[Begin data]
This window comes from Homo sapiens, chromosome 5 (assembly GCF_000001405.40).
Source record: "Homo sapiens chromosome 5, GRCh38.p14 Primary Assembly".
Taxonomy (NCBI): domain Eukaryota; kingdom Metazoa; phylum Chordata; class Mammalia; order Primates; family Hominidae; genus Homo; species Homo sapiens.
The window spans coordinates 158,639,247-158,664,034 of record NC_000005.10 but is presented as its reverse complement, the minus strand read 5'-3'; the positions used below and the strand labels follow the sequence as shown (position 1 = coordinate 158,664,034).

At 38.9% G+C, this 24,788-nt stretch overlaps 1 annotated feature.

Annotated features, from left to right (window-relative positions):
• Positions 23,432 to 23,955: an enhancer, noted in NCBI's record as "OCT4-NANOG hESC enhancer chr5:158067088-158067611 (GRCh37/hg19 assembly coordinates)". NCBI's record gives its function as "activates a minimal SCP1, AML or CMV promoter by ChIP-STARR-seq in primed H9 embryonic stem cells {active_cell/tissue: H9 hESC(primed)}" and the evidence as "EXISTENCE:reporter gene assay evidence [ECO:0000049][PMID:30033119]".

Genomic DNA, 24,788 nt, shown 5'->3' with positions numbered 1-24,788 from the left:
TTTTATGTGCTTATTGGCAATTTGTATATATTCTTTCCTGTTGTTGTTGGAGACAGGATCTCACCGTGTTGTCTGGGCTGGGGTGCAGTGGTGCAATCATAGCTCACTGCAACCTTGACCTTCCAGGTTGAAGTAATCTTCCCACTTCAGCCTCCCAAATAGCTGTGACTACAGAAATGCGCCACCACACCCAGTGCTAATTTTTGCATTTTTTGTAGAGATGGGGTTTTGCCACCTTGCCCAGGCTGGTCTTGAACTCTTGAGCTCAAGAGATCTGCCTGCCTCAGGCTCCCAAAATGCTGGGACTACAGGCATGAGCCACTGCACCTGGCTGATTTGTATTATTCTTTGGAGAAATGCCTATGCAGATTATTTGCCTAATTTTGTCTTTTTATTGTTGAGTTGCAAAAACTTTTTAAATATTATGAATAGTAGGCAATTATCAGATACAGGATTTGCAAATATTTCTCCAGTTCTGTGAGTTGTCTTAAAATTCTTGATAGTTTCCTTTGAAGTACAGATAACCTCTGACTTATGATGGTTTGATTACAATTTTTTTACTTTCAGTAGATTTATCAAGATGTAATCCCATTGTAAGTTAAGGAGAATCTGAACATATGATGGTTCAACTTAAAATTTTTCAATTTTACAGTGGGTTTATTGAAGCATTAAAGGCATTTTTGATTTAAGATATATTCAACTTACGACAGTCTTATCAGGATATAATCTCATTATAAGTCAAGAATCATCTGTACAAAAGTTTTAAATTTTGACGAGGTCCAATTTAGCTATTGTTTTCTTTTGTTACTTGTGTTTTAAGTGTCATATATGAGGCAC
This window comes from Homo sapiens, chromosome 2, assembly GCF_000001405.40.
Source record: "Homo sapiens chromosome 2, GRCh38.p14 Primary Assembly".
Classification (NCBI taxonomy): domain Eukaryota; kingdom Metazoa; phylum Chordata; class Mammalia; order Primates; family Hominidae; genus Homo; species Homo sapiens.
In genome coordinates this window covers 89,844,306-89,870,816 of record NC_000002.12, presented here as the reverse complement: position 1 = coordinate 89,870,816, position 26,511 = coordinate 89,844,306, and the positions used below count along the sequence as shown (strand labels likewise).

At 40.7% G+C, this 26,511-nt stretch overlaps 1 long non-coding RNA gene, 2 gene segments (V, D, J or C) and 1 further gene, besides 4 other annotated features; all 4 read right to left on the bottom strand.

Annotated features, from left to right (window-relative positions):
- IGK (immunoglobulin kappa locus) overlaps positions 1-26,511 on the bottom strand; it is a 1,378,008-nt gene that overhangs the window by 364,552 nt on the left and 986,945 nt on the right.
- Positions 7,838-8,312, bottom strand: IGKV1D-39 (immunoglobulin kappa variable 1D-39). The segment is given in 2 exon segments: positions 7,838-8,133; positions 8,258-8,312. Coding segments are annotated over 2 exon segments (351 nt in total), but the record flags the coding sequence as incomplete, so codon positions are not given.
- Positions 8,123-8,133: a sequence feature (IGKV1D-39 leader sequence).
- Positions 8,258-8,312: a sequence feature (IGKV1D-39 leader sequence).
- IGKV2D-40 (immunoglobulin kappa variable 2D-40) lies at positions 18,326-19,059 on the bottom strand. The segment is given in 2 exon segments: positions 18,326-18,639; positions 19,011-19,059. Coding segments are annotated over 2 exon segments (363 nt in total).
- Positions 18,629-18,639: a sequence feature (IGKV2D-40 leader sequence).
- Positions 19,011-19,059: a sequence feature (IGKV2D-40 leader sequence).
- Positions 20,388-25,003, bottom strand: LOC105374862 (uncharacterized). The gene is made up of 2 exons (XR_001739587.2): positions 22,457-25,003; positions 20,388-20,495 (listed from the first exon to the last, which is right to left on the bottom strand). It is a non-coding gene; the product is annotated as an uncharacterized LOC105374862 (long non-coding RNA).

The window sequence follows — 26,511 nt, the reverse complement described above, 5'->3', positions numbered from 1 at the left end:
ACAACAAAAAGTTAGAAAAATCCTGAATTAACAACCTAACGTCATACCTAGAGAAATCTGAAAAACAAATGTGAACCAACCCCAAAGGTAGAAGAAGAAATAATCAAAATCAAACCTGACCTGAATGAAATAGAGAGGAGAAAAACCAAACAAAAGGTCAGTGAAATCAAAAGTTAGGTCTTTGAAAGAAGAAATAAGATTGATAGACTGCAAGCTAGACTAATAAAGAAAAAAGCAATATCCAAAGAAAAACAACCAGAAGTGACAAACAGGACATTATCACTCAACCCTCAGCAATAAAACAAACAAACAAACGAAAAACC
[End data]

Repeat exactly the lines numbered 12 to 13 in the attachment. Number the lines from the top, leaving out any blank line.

Classification (NCBI taxonomy): domain Eukaryota; kingdom Metazoa; phylum Chordata; class Mammalia; order Primates; family Hominidae; genus Homo; species Homo sapiens.
In genome coordinates this window covers 89,844,306-89,870,816 of record NC_000002.12, presented here as the reverse complement: position 1 = coordinate 89,870,816, position 26,511 = coordinate 89,844,306, and the positions used below count along the sequence as shown (strand labels likewise).